Phase 1 Gateway Lockheed Martin
Lockheed Martin's approach involves using Orion and a scaled-down Gateway, as well as development of a two-stage lunar lander. Credit: Lockheed Martin

WASHINGTON — While the administration continues to work on a revised budget request for carrying out the new goal of landing humans on the moon in 2024, the technical plan for doing so is starting to take shape.

In a presentation at a joint meeting of the Space Studies Board and Aeronautics and Space Engineering Board here April 30, Bill Gerstenmaier, NASA associate administrator for human exploration and operations, outlined the agency’s current thinking about how it could land people on the moon in 2024, albeit in a minimalistic approach.

“We’re off building that plan, and it fits on paper,” he said. “But I will tell you it is not easy and it is not risk-free.”

The approach, as he described, would require three launches of the Space Launch System heavy-lift rocket and Orion spacecraft, starting with the uncrewed Exploration Mission (EM) 1 mission already in development. That mission has suffered delays because of problems assembling the core stage of the rocket, specifically its engine section, and Gerstenmaier said the agency was taking steps, such as horizontal integration of the core stage elements, to recover some schedule.

Gerstenmaier said NASA was still considering whether to carry out the “green run” static-fire test of the SLS core stage at the Stennis Space Center, or if there are ways of “expediting” that test. The agency’s Aerospace Safety Advisory Panel, at its latest meeting April 25, recommended NASA carry out the test, and Gerstenmaier noted that the alternative of doing a brief static fire at the Kennedy Space Center — no more than 10 seconds, versus the eight-minute green run test — wouldn’t test everything they would like.

He said that, in a best-case scenario, EM-1 would launch in late 2020, “but probably more than likely some time in 2021.” A crewed test flight, EM-2, would follow in 2022, a date he said likely would not be affected by the EM-1 schedule. EM-3 would then carry out the initial lunar landing mission.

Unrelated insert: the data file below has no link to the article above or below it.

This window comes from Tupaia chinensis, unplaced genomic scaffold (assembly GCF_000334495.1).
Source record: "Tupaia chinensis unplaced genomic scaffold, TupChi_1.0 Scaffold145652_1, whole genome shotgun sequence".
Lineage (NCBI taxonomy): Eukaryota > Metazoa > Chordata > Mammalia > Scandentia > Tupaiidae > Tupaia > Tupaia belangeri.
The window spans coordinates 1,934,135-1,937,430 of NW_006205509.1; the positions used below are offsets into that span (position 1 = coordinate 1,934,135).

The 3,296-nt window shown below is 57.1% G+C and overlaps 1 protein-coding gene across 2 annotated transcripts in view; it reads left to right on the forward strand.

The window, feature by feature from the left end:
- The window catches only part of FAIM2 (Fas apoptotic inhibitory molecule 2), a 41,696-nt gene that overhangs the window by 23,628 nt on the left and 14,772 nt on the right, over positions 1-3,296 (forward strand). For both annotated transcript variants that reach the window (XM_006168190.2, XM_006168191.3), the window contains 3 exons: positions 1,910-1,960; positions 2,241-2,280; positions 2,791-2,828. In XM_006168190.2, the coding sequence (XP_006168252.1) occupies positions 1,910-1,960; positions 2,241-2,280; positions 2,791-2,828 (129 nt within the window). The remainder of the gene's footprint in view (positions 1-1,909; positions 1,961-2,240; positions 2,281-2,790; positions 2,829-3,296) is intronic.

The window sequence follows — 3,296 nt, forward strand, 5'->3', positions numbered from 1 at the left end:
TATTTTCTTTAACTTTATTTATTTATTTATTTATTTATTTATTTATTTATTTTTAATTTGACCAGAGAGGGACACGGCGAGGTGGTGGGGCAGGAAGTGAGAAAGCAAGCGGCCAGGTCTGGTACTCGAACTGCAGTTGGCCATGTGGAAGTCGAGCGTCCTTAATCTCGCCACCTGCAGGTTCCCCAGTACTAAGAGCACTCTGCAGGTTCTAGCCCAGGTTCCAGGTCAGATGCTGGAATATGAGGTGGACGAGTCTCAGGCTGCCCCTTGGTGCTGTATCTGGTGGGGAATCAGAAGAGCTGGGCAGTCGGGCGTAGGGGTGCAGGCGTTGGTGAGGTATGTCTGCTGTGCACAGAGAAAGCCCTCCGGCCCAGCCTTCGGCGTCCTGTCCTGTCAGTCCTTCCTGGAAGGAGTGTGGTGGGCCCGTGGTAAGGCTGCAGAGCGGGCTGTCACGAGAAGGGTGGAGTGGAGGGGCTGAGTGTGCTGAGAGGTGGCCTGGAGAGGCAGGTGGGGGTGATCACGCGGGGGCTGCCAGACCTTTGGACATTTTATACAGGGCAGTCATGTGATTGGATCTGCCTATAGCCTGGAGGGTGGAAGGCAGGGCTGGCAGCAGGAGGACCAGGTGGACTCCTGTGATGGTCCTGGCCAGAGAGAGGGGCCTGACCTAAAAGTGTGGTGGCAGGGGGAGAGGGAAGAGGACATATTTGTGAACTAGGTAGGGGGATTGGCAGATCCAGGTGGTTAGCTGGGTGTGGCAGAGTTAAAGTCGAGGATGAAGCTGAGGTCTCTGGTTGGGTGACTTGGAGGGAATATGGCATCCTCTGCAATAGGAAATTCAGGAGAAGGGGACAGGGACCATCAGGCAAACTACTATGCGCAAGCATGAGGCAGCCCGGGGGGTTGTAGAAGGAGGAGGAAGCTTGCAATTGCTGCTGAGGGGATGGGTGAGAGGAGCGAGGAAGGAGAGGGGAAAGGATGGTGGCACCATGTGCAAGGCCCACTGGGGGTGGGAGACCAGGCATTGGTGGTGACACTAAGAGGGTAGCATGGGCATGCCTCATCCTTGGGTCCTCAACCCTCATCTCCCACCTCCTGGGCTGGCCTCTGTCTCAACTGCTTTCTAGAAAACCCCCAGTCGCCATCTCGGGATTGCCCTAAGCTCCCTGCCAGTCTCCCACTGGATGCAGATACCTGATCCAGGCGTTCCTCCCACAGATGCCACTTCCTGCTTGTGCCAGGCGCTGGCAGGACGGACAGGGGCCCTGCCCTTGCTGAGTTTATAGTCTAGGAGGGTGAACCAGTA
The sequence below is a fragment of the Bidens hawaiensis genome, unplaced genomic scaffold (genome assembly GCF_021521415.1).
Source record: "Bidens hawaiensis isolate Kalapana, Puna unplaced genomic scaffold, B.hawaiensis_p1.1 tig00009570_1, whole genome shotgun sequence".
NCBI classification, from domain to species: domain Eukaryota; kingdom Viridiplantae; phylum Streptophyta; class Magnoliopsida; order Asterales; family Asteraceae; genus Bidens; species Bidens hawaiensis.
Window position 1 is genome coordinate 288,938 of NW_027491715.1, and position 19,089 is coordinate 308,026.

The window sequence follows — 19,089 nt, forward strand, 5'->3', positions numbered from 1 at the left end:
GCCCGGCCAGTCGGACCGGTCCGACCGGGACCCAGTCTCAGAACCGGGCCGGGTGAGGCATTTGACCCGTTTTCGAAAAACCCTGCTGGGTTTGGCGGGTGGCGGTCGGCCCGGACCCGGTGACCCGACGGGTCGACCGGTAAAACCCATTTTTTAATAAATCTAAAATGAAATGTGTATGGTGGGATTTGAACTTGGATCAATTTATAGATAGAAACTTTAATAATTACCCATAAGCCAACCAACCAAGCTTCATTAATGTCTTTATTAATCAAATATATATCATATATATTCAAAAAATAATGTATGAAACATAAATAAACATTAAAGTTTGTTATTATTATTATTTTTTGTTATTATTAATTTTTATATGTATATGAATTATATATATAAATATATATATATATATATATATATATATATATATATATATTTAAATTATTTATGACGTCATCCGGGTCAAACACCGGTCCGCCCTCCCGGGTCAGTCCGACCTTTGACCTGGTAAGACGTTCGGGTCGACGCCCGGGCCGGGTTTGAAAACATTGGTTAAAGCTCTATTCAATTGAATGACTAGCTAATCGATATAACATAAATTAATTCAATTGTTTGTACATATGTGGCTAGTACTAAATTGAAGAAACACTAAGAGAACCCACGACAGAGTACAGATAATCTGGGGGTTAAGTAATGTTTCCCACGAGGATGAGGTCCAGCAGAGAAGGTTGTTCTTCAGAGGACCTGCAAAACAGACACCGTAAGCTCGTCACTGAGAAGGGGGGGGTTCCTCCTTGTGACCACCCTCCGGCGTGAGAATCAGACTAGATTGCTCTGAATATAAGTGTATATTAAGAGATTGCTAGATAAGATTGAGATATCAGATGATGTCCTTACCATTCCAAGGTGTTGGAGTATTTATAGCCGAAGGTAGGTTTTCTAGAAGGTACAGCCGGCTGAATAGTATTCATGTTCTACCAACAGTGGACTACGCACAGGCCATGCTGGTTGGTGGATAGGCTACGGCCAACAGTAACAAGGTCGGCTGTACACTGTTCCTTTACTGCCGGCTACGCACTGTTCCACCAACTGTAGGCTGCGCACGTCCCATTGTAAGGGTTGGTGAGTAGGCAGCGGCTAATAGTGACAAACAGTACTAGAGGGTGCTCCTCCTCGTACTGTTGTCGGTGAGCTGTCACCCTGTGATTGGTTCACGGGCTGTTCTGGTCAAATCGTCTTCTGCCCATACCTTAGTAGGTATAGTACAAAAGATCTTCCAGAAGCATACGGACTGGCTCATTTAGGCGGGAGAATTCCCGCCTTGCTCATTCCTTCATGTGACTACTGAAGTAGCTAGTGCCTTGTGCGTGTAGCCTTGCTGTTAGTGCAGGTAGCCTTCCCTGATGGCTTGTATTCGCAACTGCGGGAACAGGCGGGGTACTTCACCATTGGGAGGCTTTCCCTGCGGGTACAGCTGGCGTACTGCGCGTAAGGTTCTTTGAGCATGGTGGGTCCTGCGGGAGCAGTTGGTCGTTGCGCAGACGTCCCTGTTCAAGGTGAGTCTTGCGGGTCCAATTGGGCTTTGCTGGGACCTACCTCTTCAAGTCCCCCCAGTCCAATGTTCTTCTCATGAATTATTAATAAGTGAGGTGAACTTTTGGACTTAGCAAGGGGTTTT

NASA, meanwhile, would be working on other elements of the lunar landing architecture. The agency announced April 26 it was modifying an upcoming broad agency announcement that is part of its Next Space Technologies for Exploration Partnerships program that will now seek proposals for integrated lunar lander concepts. “Now we’re asking for a service of ascent, descent and transfer [stages], essentially an all-in-one service for landing,” he said.

That is a shift from earlier plans, which called for procuring the stages separately and having NASA integrate them. “We thought that might be slower, and if we gave accountability for all that to one entity, they could make those trades,” he said, such as approaches that would require only two stages. NASA might support multiple companies through at least part of the development effort “so we have the ability that, if one gets in trouble, the other one will be there.”

The plan also makes use of a minimal version of a lunar Gateway. Gerstenmaier said NASA was moving ahead with the Power and Propulsion Element, evaluating proposals submitted by industry in November. A selection, he said, should come this summer, with the unit launched by the end of 2022.